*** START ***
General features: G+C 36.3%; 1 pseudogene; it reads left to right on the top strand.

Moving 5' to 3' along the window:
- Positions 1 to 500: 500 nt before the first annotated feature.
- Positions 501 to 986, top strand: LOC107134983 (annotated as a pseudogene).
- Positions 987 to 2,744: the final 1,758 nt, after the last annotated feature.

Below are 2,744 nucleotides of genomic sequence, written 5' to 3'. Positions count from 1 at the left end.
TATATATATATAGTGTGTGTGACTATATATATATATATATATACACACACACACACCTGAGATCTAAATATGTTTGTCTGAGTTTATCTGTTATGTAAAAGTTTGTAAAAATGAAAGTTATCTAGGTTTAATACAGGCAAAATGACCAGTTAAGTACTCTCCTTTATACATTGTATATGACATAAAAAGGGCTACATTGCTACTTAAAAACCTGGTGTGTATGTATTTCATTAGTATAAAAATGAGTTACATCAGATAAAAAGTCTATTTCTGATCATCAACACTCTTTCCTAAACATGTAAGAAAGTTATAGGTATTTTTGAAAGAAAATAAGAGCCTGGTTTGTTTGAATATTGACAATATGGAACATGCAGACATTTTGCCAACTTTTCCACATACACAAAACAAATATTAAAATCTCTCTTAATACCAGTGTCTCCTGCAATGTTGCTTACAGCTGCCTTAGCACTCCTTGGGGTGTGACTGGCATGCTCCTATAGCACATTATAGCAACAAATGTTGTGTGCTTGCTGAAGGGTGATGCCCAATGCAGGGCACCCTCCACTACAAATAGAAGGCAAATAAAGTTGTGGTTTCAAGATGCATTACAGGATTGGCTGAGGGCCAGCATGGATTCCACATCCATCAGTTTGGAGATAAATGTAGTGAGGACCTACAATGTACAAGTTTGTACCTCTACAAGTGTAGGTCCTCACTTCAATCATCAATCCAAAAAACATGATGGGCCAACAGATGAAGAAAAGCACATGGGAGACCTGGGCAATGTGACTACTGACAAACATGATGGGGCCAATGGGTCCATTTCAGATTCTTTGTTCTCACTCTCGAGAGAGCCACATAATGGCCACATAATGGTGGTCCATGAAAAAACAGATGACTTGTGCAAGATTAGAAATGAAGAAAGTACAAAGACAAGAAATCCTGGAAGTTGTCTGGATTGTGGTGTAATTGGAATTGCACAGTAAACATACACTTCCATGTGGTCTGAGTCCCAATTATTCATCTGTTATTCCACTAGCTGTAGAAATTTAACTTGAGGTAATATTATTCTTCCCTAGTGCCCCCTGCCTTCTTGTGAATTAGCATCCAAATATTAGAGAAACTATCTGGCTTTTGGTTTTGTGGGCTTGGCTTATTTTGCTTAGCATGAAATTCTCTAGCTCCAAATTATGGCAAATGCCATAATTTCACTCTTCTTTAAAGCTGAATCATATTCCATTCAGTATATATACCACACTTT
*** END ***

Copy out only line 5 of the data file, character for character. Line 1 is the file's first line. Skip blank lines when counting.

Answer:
- Positions 987 to 2,744: the final 1,758 nt, after the last annotated feature.